Written evidence submitted by Mike Idziaszczyk (AAB0004)
Animal Abroad Bill
The point I wish to make to the Committee is that should this Bill be passed it will be a blistering example UK Government arrogance and ignorance in telling other nations how to manage their economies, forced through by the influence of a few individuals vehemently opposed to shooting and the hunting of animal in the UK and overseas – in particular Africa.
The wildlife of Africa is the property of and a natural resource of the African nations. They have a right to manage this resource as they see fit and not to be dictated to by well meaning but ill informed foreign governments. For too long the developed Western nations have decided that we know best and can tell, force or coerce other nations to bend to our will and opinions. Whenever we do so – however well intentioned – the results are nearly always negative. Our recent involvement in Iraq and Afghanistan to promote western liberal democracy being recent examples. When it goes wrong – we walk away and leave others to pick up the pieces and live with the consequences of our actions.
We should listen to what the African Governments on whose land hunting takes place and whose natural resource – the wildlife – is being hunted, and not to the emotional and ill informed voices of the anti hunting lobby. The Governments where African wildlife is flourishing are openly asking the West not to impose trophy bans on animals hunted legitimately in their countries as this generates a great deal of valuable revenue and employment to their nations which cannot be obtained through other means – eg photo safaris. Why should Zack Goldsmith or Carrie Johnson know more about managing populations of African elephants and rhinos than President Rhamoposa or the heads of the other African nations? Since when have urban dwellers in the UK known more about conservation than those that live and work in rural Africa?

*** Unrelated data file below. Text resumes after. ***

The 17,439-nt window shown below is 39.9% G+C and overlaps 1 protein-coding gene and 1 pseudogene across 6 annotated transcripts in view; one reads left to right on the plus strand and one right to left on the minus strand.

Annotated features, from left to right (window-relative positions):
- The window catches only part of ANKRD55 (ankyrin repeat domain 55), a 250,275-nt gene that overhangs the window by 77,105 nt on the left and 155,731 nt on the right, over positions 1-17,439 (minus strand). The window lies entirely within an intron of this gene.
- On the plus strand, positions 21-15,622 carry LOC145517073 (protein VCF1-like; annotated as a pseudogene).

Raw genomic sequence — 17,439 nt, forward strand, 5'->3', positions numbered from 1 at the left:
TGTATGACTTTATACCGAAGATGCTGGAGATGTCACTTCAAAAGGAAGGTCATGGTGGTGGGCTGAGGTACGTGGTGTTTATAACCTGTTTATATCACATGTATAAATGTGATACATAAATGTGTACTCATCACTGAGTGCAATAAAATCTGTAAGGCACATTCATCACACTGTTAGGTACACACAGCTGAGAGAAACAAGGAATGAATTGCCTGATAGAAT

When an item or animal has a value it becomes important and people look after it, as they recognise it is a valuable resource. When they have no value they are discarded or replaced with something that does. By seeking to make hunting trophies worthless the bill hopes to stop hunters from shooting wild animals. This I am sure will indeed be the case. How many individuals will want to travel to Africa to legitimately hunt an animal in accordance with local management and conservation plans if they have to pay thousands of dollars but cannot even export a trophy to remind them of their hunt? The animal will still have to be killed but the local economy will not benefit. The local populace will then be forced to seek alternative sources of revenue. Wildlife will be poached to reduce competition for farm animals and to decrease damage to crops and humans. The result is that habitat will be lost and wild animal numbers will be decimated.
If this bill is passed do not be surprised if the wild animals of Africa (and indeed Europe) will suffer. Beware of the law of unintended consequences. In 25 years time we may have stopped hunting in Africa but through the destruction of habitat and the increased poaching of wild animals the only place our children will be able to see elephants, lions, rhinos or even springbuck – if they are not extinct - will be in a zoo as they will no longer have a home or place in the wild.